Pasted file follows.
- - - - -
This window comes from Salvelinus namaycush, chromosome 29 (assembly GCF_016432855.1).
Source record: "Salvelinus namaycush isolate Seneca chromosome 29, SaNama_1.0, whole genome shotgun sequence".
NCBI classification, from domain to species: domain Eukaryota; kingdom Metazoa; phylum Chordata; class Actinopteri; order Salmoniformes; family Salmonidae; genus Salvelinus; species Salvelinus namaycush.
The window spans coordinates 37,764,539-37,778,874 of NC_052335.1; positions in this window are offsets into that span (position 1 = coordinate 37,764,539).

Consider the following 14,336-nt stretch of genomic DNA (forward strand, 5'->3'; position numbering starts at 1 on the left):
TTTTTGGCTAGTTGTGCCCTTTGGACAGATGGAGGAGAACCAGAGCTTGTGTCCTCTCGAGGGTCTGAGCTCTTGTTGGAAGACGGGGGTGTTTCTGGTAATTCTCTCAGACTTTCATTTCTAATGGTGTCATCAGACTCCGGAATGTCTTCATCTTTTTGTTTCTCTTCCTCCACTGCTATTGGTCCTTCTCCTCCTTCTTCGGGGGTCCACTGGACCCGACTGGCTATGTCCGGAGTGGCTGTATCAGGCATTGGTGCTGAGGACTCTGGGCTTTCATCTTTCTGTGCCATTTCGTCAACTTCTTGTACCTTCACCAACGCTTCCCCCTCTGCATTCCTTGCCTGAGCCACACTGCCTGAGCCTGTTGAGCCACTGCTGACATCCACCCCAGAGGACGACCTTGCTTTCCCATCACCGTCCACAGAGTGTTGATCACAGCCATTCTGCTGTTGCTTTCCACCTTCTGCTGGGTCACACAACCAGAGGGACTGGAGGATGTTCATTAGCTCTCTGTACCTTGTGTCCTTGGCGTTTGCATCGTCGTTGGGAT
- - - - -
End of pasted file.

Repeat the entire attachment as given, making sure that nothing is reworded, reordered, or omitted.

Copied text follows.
This window comes from Salvelinus namaycush, chromosome 29 (assembly GCF_016432855.1).
Source record: "Salvelinus namaycush isolate Seneca chromosome 29, SaNama_1.0, whole genome shotgun sequence".
NCBI classification, from domain to species: domain Eukaryota; kingdom Metazoa; phylum Chordata; class Actinopteri; order Salmoniformes; family Salmonidae; genus Salvelinus; species Salvelinus namaycush.
The window spans coordinates 37,764,539-37,778,874 of NC_052335.1; positions in this window are offsets into that span (position 1 = coordinate 37,764,539).

Consider the following 14,336-nt stretch of genomic DNA (forward strand, 5'->3'; position numbering starts at 1 on the left):
TTTTTGGCTAGTTGTGCCCTTTGGACAGATGGAGGAGAACCAGAGCTTGTGTCCTCTCGAGGGTCTGAGCTCTTGTTGGAAGACGGGGGTGTTTCTGGTAATTCTCTCAGACTTTCATTTCTAATGGTGTCATCAGACTCCGGAATGTCTTCATCTTTTTGTTTCTCTTCCTCCACTGCTATTGGTCCTTCTCCTCCTTCTTCGGGGGTCCACTGGACCCGACTGGCTATGTCCGGAGTGGCTGTATCAGGCATTGGTGCTGAGGACTCTGGGCTTTCATCTTTCTGTGCCATTTCGTCAACTTCTTGTACCTTCACCAACGCTTCCCCCTCTGCATTCCTTGCCTGAGCCACACTGCCTGAGCCTGTTGAGCCACTGCTGACATCCACCCCAGAGGACGACCTTGCTTTCCCATCACCGTCCACAGAGTGTTGATCACAGCCATTCTGCTGTTGCTTTCCACCTTCTGCTGGGTCACACAACCAGAGGGACTGGAGGATGTTCATTAGCTCTCTGTACCTTGTGTCCTTGGCGTTTGCATCGTCGTTGGGAT